I think this service has it’s place, I’m just not a fan of outsourcing something so integral to strategy and success. Still, worth reading more about and I’m a big fan of crowdsourcing concepts.

  • Joshua Dreller

     Ha!  No…  If you read closely, there’s clearly no endorsement here.  When it comes to SEM, my approach has always been to test things before giving them my thumbs up and I haven’t had the opportunity yet with Trada. 

    The SearchMarketingToolbox column definitely goes in-depth into the tools and technologies of the SEM industry.  See previous posts for more of the same.

  • http://www.facebook.com/karl.kleinbach.58 Karl Kleinbach

    Michael, a valid point about the need for professional oversight. So why not just do it yourself, what’s the upside. We used Trada for a 5 month run last year and I can offer a couple benefits we encountered. First, time to ramp up your campaign is accelerated. Sure you can throw up a PPC campaign quickly, but won’t have the same depth/variety/sophistication unless you have a dedicated PPC FTE. The greatest benefit, and one that goes directly to benefits of crowd-sourcing is the sheer variety and creativity brought to bear on the program. Trada optimizers all came to the table with unique perspectives and ideas, I can be creative but I would have never been able to come up with all the variations and angles they did. 

    The negative keyword management is best handled by the in-house employee, but the Trada optimizers are competing to deliver the most cost effective campaign, so it benefits them in the long run to work hard on that side of the equation as well.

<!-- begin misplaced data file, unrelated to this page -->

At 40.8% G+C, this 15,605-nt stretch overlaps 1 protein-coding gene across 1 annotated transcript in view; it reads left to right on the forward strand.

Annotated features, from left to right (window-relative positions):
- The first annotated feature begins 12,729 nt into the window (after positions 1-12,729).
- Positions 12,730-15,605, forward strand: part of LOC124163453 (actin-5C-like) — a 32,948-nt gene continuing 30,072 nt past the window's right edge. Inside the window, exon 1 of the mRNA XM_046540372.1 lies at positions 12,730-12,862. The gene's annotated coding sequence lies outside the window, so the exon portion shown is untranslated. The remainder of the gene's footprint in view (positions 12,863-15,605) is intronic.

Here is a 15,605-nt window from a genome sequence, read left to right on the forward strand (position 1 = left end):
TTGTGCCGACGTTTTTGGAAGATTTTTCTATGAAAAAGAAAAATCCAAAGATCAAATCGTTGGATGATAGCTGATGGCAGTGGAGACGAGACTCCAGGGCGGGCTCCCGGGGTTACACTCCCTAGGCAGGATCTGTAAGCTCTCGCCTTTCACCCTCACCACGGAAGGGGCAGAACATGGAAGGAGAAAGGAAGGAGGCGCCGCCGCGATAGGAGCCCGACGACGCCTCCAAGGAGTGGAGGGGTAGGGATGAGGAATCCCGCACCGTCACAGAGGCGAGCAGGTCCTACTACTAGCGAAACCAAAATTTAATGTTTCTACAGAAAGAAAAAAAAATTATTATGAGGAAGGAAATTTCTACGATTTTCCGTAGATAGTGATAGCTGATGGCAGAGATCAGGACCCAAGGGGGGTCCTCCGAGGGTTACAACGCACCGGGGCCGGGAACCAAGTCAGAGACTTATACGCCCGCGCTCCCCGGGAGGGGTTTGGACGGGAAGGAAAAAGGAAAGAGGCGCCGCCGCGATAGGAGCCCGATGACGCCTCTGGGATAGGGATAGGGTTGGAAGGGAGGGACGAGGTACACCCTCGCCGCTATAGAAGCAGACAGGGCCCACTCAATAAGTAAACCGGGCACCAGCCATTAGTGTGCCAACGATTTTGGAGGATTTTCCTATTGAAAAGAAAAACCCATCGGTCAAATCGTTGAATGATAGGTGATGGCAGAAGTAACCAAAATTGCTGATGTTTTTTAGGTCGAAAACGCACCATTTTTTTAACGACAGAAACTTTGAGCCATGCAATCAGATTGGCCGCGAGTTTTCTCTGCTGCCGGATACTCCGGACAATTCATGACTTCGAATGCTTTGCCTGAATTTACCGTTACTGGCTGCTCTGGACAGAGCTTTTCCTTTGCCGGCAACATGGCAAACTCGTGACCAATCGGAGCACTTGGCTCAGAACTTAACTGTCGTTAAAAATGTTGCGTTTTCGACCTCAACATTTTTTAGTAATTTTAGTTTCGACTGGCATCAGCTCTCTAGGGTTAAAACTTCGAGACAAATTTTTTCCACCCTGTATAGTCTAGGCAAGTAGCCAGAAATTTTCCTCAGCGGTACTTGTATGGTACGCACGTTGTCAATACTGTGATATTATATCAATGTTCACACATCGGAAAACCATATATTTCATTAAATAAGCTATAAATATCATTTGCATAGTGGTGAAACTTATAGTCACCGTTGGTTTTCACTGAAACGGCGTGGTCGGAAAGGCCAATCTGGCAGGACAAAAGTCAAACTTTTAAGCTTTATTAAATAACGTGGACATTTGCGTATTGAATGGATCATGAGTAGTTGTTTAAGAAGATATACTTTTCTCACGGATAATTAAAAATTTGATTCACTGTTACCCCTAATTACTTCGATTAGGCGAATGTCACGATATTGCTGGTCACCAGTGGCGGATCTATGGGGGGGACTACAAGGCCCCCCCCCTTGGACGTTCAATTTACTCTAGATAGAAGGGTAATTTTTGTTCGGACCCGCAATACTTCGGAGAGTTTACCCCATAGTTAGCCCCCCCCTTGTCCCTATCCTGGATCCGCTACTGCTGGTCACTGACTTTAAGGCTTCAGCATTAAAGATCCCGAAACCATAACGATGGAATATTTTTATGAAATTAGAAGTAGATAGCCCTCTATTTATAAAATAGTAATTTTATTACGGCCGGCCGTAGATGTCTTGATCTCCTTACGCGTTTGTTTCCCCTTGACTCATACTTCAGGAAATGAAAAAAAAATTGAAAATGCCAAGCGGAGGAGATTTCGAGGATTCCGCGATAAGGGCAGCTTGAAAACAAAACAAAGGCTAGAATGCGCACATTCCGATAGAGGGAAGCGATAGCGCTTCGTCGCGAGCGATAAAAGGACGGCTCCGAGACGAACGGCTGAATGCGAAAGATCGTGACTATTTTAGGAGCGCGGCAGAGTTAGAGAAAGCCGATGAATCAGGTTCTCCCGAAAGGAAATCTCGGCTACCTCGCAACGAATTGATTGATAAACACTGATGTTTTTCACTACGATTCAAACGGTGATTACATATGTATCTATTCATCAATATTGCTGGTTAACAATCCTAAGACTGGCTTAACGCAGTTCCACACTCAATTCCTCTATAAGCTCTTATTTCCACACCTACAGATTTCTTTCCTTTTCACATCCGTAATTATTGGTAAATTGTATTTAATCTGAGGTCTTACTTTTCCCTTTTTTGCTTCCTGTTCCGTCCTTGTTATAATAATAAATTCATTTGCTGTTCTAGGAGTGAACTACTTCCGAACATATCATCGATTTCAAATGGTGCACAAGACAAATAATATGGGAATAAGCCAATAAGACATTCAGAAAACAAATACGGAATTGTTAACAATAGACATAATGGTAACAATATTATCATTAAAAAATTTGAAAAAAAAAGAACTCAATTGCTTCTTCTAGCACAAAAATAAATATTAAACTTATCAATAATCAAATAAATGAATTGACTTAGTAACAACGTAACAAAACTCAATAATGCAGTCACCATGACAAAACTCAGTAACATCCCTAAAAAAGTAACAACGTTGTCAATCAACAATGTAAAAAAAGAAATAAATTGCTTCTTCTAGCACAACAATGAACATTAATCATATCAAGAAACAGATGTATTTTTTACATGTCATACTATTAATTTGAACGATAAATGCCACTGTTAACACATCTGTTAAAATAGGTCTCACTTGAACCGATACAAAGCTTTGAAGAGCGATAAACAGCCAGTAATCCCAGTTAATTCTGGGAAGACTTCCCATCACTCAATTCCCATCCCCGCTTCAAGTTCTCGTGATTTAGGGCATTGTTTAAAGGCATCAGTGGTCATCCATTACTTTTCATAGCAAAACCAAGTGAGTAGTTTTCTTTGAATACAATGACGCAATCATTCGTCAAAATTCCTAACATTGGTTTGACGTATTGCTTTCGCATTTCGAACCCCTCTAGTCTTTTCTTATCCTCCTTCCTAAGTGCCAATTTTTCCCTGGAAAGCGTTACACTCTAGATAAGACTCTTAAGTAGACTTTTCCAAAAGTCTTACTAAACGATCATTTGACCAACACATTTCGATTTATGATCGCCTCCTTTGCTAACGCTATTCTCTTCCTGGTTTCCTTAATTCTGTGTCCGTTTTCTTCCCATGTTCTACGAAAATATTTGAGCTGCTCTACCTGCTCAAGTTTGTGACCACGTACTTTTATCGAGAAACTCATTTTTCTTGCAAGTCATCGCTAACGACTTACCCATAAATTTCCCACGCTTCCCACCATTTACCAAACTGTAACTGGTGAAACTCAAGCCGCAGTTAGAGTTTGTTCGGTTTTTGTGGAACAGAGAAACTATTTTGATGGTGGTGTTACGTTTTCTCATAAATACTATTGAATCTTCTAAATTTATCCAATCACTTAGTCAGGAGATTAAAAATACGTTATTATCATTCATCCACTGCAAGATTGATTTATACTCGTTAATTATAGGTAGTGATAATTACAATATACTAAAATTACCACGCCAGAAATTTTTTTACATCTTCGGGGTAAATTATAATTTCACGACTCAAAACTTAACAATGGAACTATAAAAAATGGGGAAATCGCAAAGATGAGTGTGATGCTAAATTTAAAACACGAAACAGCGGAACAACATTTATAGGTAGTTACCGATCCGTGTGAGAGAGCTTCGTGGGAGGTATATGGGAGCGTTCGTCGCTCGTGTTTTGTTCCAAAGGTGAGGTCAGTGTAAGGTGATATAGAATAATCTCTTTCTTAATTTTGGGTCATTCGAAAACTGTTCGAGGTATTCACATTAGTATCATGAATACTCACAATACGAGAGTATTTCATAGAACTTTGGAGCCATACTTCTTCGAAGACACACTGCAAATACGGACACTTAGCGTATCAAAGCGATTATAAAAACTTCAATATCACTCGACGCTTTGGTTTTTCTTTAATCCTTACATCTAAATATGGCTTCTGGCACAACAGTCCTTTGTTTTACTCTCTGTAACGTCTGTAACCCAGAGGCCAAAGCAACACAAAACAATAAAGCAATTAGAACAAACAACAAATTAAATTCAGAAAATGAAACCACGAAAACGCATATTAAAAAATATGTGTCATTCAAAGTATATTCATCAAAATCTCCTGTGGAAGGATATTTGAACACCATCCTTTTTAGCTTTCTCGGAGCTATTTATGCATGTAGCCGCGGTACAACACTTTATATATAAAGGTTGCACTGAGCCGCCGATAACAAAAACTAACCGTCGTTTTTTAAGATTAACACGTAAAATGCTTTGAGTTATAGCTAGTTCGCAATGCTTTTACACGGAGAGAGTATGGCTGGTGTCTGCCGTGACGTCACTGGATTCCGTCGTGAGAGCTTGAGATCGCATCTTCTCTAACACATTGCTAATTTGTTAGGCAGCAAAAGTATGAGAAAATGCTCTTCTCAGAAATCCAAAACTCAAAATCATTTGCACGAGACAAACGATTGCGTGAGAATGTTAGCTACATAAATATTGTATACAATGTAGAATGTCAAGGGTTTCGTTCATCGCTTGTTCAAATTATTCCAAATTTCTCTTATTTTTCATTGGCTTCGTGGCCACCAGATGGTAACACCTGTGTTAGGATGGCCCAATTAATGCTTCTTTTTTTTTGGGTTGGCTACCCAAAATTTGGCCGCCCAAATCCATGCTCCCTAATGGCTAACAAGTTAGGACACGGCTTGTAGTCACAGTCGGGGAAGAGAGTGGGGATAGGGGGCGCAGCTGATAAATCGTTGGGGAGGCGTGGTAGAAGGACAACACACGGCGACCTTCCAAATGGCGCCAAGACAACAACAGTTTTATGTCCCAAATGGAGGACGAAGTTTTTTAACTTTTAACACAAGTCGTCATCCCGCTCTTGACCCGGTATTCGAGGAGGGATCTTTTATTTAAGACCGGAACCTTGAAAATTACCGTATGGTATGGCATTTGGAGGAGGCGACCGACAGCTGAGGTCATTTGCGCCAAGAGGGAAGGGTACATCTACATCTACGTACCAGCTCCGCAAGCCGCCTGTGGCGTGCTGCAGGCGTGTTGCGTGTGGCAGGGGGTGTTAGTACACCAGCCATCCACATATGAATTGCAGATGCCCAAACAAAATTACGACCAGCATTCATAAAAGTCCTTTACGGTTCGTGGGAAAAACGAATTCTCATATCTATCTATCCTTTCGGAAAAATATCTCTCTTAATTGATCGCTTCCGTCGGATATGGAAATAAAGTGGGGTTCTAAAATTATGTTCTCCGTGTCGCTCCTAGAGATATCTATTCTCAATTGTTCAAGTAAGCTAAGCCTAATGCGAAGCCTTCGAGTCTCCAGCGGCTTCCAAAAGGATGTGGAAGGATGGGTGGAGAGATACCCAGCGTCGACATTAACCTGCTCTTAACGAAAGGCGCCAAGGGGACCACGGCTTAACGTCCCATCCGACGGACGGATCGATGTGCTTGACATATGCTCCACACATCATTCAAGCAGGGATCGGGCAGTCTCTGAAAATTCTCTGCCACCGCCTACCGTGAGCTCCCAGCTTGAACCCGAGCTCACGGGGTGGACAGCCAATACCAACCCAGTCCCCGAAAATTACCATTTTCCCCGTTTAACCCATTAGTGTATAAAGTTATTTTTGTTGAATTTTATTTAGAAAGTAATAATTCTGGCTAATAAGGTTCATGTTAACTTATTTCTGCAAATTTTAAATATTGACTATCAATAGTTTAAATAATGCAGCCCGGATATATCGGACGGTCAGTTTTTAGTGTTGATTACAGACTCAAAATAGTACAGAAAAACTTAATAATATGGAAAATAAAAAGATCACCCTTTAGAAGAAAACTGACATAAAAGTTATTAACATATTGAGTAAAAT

Missing links are landing page design/optimization and the content marketing piece that often makes these programs work for B2B lead gen. I’d heard they were addressing the landing page piece with a partnership, another partnership with Junta21 or some similar would be a great addition.

    In final analysis seems much like other options in marketing, depends on your needs, bandwidth, and resource. They can definitely be a solid choice. In our case, once things settled down I pulled the effort back in-house building on the foundation Trada laid.

  • http://twitter.com/SearchQuant Chris Zaharias

    Josh – thanks for writing this article. You are that rare journalist who delves deeper into SEM.

    While I’m a big fan of crowdsourcing, I’ve got my $$ on BoostCTR to win the SEM crowdsourcing competition. [Note: I'm an advisor to BoostCTR]  The problem Trada will have in growing its business (and in getting to a sizable equity outcome for investors) is that their model presents too many conflicts with too many members of the ecosystem. Agencies and advertisers’ in-house SEM personnel will rightfully worry that Trada renders them irrelevant, and the engines will fret over not having an actual business entity to deal with for specific campaigns.

    BoostCTR is focusing on the last great unoptimized swath of SEM – ad copy – and presents a much better partnership profile to the ecosystem. Moreover, the relatively short-term focus of the crowd is best aligned with ad copy optimization and not overall campaign optimization, something that takes much longer to effect.

  • Christian Griffith

    No sitelinks. Trada doesn’t support sitelinks which is a deal killer for me right off the bat.

  • Joshua Dreller

    My one recommendation is to continuously be testing.  Use the information found here on searchengineland and other sites to see if a tech vendor peaks your interest and then reach out to them for more info.

  • mattman2

    We used Trada for 3 months. It was a total waste of money. Their ‘Optimizers’ seemed to not care about our account at all and after $10,000 the cost per conversion was still double our own. Slow to respond and answers always seemed to be, “just give it more time”. Would never recommend. Well, recommend to a competitor I guess. ;-)